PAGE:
While Octavia E. Butler’s Fledgling is Mostly a “Sophisticated” Twilight, One Can At Least Glean That the Vampire/Human Relationship is an Allegory for Slavery

When Fledgling first came out in 2005, it once again put Octavia E. Butler on the map as an author. Capitalizing on the then current zeitgeist of the vampire story (the Twilight series was released on October 5 to Fledgling‘s September 8), Butler’s writing style throughout often smacks of the sentiment, “I need a paycheck.” Its rather on the nose motif of the old guard’s contempt … Continue reading While Octavia E. Butler’s Fledgling is Mostly a “Sophisticated” Twilight, One Can At Least Glean That the Vampire/Human Relationship is an Allegory for Slavery

The NeverEnding Story As Love Letter to the Power of Books

  For anyone who has ever been “swept away” into the narrative of a novel, completely engrossed in its alternate reality, there is no better love letter to the power of books than The NeverEnding Story. Centered on the fringe-existing Bastian (Barret Oliver), a 12-year-old whose mother has recently died, the film’s focus on the ability of books to transport one out of his or … Continue reading The NeverEnding Story As Love Letter to the Power of Books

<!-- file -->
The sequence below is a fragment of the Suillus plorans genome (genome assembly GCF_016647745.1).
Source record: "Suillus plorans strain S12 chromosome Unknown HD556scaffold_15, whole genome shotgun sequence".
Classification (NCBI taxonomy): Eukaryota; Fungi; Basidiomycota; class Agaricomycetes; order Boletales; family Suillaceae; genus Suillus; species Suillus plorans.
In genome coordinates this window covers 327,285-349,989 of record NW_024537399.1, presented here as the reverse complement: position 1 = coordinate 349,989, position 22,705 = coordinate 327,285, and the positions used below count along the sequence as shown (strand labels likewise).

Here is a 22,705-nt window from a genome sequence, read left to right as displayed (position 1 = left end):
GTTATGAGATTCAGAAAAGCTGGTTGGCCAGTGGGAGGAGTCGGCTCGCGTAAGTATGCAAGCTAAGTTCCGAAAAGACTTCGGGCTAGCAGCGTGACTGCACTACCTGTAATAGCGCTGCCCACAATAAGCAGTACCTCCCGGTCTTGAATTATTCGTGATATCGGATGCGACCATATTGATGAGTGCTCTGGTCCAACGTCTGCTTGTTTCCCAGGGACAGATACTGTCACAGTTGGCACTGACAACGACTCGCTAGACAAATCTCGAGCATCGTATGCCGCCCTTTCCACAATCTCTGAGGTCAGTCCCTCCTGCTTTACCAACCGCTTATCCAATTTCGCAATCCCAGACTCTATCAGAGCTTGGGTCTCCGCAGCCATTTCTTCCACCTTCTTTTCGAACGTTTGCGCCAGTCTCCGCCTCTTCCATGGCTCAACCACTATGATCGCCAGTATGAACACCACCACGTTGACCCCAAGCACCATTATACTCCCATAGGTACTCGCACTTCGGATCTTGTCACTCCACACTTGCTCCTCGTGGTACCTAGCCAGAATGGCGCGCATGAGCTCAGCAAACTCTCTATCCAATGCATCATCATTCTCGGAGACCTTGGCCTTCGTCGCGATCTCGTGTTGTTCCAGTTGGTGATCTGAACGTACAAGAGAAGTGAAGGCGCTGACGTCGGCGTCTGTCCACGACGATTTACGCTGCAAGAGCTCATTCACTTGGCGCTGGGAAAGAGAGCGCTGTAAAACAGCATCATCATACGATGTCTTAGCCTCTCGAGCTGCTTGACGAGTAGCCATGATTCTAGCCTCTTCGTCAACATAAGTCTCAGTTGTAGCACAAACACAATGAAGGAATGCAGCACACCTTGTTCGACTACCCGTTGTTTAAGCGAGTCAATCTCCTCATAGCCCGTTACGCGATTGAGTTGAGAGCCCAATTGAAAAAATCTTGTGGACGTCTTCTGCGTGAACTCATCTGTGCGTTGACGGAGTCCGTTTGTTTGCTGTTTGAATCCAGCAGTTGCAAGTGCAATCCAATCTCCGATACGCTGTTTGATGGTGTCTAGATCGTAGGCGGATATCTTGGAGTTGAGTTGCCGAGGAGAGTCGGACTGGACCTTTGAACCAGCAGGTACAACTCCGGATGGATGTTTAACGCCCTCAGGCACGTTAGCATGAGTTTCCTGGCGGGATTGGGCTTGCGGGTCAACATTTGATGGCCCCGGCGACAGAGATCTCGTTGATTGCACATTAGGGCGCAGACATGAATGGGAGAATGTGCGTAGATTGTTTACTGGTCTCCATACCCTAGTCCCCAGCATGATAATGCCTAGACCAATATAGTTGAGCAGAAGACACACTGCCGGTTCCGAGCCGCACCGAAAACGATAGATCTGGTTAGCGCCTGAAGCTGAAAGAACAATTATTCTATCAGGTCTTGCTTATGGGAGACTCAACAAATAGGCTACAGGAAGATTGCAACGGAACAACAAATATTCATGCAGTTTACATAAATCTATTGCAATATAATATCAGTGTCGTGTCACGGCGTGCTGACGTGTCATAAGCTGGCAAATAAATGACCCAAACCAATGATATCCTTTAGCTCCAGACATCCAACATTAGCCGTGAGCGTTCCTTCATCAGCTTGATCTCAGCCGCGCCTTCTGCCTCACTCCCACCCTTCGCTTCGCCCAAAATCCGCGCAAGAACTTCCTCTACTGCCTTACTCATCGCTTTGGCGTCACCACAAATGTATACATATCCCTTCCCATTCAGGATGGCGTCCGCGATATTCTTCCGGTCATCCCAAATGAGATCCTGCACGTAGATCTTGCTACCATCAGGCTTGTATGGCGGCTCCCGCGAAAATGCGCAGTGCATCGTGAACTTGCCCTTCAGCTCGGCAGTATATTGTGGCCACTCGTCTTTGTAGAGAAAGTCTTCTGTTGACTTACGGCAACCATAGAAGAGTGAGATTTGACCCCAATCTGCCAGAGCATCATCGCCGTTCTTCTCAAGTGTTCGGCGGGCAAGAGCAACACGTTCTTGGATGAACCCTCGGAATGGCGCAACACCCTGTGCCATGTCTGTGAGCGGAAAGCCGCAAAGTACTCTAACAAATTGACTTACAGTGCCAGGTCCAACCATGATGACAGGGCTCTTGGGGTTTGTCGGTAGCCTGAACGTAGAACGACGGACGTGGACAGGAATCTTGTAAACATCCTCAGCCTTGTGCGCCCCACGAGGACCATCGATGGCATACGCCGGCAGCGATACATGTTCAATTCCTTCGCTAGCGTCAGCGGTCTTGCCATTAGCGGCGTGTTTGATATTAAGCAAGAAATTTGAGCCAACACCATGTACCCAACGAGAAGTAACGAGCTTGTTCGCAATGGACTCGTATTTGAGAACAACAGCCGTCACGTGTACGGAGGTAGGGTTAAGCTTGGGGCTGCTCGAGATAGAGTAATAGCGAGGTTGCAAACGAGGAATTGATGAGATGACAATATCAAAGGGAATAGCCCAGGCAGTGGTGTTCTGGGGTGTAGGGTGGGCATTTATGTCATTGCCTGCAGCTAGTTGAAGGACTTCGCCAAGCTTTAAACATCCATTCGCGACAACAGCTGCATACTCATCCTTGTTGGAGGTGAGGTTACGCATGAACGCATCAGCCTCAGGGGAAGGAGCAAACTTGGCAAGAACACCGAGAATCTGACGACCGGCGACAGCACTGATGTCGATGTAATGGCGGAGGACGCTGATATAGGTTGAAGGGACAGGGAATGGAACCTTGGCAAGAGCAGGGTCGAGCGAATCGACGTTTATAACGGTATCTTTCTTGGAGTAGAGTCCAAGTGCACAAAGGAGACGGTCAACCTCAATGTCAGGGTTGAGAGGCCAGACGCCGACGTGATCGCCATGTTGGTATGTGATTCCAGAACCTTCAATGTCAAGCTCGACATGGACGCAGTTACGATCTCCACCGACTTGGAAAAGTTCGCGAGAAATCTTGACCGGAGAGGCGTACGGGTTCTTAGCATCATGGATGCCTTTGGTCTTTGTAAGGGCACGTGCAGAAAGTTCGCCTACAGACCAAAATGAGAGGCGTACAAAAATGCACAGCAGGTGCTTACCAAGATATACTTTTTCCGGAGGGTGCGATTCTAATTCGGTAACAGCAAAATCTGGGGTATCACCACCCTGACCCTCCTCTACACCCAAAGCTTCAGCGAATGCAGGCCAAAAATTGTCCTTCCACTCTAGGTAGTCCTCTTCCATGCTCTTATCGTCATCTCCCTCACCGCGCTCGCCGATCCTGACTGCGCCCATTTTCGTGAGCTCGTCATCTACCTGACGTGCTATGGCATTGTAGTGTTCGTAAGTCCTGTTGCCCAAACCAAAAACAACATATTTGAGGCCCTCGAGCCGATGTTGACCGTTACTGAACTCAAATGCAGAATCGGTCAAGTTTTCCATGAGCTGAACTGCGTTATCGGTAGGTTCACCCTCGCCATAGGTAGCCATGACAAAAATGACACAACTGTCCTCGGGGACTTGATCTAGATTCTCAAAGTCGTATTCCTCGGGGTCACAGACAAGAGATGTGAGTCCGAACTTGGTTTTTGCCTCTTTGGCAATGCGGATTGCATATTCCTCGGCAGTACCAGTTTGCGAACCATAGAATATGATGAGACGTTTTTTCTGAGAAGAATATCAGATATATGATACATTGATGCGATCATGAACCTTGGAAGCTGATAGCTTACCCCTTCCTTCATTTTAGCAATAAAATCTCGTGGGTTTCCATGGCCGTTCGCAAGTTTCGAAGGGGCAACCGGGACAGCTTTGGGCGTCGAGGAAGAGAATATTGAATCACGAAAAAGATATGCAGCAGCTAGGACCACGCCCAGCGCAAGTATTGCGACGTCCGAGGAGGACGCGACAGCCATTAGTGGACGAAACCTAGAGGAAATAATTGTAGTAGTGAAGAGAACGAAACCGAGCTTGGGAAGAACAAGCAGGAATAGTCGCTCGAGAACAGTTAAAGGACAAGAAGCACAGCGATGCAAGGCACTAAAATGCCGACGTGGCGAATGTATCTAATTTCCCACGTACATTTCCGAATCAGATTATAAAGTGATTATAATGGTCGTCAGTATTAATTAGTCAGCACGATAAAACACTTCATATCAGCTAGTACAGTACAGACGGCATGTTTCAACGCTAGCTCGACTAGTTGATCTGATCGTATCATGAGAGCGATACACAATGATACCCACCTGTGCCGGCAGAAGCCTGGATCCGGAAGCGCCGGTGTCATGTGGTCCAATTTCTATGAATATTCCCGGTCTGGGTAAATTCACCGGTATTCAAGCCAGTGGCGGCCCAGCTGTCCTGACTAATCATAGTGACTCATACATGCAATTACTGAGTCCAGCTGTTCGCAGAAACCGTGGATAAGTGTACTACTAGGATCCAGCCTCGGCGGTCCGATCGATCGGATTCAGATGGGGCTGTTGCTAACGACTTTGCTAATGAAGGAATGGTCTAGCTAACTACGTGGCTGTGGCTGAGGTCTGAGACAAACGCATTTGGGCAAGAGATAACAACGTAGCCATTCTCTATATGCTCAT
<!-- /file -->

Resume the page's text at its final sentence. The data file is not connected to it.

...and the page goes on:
Zsa Zsa Gabor’s How To Catch A Man, How To Keep A Man, How To Get Rid Of A Man Proves the Once Upon A Time Beauty of Political Incorrectness

There are times when, upon revisiting an old work of literature, the lack of political correctness can make it almost unreadable (e.g. William Shakespeare’s The Taming of the Shrew–though it is still immensely watchable in 10 Things I Hate About You form). This is not the case with Zsa Zsa Gabor’s 1970 “guide”/”autobiography,” How To Catch A Man, How To Keep A Man, How To … Continue reading Zsa Zsa Gabor’s How To Catch A Man, How To Keep A Man, How To Get Rid Of A Man Proves the Once Upon A Time Beauty of Political Incorrectness

Trying to “Fill Her Holes,” Melissa Broder Fine-Tunes A Marie Calloway Genre With So Sad Today

Melissa Broder is all about filling her holes. It’s meant to sound less perverse than it does, though one imagines Broder’s sense of humor could appreciate the sexual connotation as well. One can barely get through a ten-page block of her essay collection So Sad Today (named for the Twitter account that inspired it) without the mention of hole filling. And, by whatever means necessary–sex, … Continue reading Trying to “Fill Her Holes,” Melissa Broder Fine-Tunes A Marie Calloway Genre With So Sad Today

Boy Gone Wilde

On October 16th, what marks Oscar Wilde’s 161st birthday, his distinctive approach to art and life remains a force to be reckoned with. Starting from his first forays into writing, which began during his attendance at Trinity College, Wilde expressed a latent sadness through his humor, as with the poem “Hélas,” in which he laments, “To drift with every passion till my soul/Is a stringed … Continue reading Boy Gone Wilde